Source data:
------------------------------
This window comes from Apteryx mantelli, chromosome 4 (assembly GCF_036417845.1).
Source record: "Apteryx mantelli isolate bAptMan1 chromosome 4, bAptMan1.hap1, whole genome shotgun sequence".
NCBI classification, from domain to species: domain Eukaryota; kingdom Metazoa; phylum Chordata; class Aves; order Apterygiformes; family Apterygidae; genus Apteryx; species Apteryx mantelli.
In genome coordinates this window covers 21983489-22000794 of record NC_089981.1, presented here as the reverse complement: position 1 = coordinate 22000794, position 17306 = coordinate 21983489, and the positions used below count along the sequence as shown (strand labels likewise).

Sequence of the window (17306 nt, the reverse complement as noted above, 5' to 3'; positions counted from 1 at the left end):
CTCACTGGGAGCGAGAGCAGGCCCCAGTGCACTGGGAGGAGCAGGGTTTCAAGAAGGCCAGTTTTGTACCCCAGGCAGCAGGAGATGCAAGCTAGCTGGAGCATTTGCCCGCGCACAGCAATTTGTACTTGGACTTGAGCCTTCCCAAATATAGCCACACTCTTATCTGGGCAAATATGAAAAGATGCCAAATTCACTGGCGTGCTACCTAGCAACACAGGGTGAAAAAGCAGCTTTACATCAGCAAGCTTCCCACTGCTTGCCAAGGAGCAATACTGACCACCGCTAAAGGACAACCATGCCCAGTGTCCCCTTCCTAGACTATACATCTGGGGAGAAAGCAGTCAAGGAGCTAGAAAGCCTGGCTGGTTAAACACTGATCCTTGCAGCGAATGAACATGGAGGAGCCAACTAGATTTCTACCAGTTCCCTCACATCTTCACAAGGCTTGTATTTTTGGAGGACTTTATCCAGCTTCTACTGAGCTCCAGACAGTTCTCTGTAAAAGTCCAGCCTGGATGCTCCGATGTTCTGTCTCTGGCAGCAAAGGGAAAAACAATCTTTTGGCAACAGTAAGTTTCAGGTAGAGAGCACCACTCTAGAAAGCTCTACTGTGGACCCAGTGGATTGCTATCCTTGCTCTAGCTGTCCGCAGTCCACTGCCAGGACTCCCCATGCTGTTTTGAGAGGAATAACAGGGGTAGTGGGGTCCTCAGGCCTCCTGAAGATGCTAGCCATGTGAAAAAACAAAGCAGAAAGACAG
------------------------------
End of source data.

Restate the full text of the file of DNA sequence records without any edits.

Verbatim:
This window comes from Apteryx mantelli, chromosome 4 (assembly GCF_036417845.1).
Source record: "Apteryx mantelli isolate bAptMan1 chromosome 4, bAptMan1.hap1, whole genome shotgun sequence".
NCBI classification, from domain to species: domain Eukaryota; kingdom Metazoa; phylum Chordata; class Aves; order Apterygiformes; family Apterygidae; genus Apteryx; species Apteryx mantelli.
In genome coordinates this window covers 21983489-22000794 of record NC_089981.1, presented here as the reverse complement: position 1 = coordinate 22000794, position 17306 = coordinate 21983489, and the positions used below count along the sequence as shown (strand labels likewise).

Sequence of the window (17306 nt, the reverse complement as noted above, 5' to 3'; positions counted from 1 at the left end):
CTCACTGGGAGCGAGAGCAGGCCCCAGTGCACTGGGAGGAGCAGGGTTTCAAGAAGGCCAGTTTTGTACCCCAGGCAGCAGGAGATGCAAGCTAGCTGGAGCATTTGCCCGCGCACAGCAATTTGTACTTGGACTTGAGCCTTCCCAAATATAGCCACACTCTTATCTGGGCAAATATGAAAAGATGCCAAATTCACTGGCGTGCTACCTAGCAACACAGGGTGAAAAAGCAGCTTTACATCAGCAAGCTTCCCACTGCTTGCCAAGGAGCAATACTGACCACCGCTAAAGGACAACCATGCCCAGTGTCCCCTTCCTAGACTATACATCTGGGGAGAAAGCAGTCAAGGAGCTAGAAAGCCTGGCTGGTTAAACACTGATCCTTGCAGCGAATGAACATGGAGGAGCCAACTAGATTTCTACCAGTTCCCTCACATCTTCACAAGGCTTGTATTTTTGGAGGACTTTATCCAGCTTCTACTGAGCTCCAGACAGTTCTCTGTAAAAGTCCAGCCTGGATGCTCCGATGTTCTGTCTCTGGCAGCAAAGGGAAAAACAATCTTTTGGCAACAGTAAGTTTCAGGTAGAGAGCACCACTCTAGAAAGCTCTACTGTGGACCCAGTGGATTGCTATCCTTGCTCTAGCTGTCCGCAGTCCACTGCCAGGACTCCCCATGCTGTTTTGAGAGGAATAACAGGGGTAGTGGGGTCCTCAGGCCTCCTGAAGATGCTAGCCATGTGAAAAAACAAAGCAGAAAGACAG